An introduction to AI in sorting technologies

Features - Sorting Technology

Artificial intelligence’s use in sorting recyclables dates back decades.

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In general terms, artificial intelligence (AI) is intelligence demonstrated by machines. This definition indicates that AI covers a range of topics. For instance, a rather simple algorithm implemented via electronic circuits could be considered AI as soon as the system began to show intelligent behavior (e.g., if the temperature of the machine reached a certain threshold, the machine would know to shut off on its own).

Improvements in AI have enabled the technology to perform deep learning, image recognition and speech recognition. Although AI research has been around since the 1940s, advancements in computational power during the past few decades have finally led AI to achieve more remarkable milestones. In its earlier versions, AI beat the best human chess player in 1997. Then, in 2017, AI was able to beat the best human Go player.

AI has been used for years in recycling applications, as well. Regarding AI’s use in machine vision, how exactly do machines identify an object and whether it’s something that needs to be kept in the stream or removed? These are key challenges to solve related to the use of AI in sorting technologies for recyclables.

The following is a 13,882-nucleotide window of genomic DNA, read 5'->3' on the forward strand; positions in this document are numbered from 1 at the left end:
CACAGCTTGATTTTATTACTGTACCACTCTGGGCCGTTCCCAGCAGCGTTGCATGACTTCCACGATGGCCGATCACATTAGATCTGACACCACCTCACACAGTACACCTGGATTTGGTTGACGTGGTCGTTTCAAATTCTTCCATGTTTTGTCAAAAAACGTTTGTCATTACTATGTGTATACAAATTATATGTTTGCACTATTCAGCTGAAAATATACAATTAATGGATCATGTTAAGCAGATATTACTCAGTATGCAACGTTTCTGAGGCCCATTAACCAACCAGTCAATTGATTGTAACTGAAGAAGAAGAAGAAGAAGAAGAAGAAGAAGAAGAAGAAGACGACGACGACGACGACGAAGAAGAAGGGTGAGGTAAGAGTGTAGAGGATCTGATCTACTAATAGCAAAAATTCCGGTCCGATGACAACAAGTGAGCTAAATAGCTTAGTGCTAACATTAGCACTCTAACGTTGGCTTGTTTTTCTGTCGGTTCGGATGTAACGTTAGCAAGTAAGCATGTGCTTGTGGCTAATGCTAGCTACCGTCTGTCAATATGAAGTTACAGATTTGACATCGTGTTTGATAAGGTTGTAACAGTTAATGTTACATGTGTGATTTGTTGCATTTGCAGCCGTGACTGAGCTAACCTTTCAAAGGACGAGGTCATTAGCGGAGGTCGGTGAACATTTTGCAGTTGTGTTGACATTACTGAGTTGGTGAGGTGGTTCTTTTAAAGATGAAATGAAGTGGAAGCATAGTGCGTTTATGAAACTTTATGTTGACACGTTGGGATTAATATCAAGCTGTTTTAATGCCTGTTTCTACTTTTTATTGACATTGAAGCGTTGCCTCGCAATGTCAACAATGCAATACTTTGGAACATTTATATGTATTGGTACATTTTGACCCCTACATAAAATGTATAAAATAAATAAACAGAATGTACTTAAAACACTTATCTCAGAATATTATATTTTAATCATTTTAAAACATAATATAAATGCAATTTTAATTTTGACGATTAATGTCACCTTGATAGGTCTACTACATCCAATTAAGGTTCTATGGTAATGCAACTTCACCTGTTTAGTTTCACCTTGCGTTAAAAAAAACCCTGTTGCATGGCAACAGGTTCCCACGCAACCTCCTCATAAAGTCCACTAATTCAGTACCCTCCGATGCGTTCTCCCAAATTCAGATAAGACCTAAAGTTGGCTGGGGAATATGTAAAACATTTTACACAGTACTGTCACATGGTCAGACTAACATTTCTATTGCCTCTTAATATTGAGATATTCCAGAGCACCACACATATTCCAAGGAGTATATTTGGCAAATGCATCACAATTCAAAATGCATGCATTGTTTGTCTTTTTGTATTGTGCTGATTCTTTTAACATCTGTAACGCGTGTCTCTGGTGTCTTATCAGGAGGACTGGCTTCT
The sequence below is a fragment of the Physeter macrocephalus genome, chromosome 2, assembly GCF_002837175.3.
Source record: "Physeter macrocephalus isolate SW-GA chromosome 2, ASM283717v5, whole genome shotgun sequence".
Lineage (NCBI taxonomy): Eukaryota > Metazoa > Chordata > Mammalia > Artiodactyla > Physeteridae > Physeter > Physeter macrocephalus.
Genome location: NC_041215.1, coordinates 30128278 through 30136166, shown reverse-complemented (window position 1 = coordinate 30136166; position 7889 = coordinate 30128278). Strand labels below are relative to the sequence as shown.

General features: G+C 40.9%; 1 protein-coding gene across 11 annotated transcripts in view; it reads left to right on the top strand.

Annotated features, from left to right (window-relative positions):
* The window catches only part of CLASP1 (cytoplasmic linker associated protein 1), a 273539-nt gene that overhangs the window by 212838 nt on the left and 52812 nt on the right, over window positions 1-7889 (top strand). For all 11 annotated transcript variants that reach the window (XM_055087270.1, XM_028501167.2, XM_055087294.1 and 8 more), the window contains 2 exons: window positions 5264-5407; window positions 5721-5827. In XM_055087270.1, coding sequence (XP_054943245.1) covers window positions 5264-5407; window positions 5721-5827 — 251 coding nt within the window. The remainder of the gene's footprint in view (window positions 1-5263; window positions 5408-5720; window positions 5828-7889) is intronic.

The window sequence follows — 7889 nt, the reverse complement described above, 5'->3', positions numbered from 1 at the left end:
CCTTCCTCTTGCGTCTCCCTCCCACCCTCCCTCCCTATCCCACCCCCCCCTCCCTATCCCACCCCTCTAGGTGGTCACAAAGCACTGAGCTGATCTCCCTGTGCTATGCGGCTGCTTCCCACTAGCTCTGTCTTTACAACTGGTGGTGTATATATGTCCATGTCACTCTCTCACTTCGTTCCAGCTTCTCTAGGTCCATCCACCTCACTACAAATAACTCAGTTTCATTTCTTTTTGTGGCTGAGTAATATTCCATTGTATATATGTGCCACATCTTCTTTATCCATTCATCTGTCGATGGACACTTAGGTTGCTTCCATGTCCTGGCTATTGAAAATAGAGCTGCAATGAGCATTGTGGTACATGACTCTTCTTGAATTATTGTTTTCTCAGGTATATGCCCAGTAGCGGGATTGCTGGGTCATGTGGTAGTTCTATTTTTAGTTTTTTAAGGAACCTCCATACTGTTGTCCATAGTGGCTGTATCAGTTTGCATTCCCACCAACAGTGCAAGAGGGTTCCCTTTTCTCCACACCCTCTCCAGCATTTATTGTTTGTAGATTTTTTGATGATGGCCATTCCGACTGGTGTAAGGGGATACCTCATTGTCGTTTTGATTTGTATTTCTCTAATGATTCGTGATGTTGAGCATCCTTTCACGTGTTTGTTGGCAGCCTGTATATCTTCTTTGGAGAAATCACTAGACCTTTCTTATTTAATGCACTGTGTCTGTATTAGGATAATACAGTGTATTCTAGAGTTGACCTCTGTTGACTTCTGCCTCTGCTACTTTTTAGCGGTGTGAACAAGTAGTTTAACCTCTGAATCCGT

History of AI in sorting

AI’s use in sorting started with systems in the 1970s to 1980s. These systems were based on optical sensors and electronics that compared gray values or colors. Based on the ratio between these colors, the electronic circuit would make a rules-based decision whether to keep or eject the material. For instance, the first reverse vending machine (RVM) recognized the shape of a bottle based on the shadow it generated, which was detected by prepositioned optical sensors.

In the early 1990s, pixel-based classification of gray-scale and color camera images was used in combination with custom-made electronics, which limited the capabilities of the AI in terms of thresholds and decisions. With the emergence of personal computers (PCs), it became possible to use this technology for the classification of images.

Customized camera technology was used to acquire specific spectral properties and better clustering possibilities, leading to improved AI accuracy. This made it possible to assign each pixel with a specific class of material based on its spectral content. Color was no longer the only identifying criteria.

This technology was then combined with object recognition in the late 1990s, which made it possible to cluster different pixels of similar properties and combine them into an object.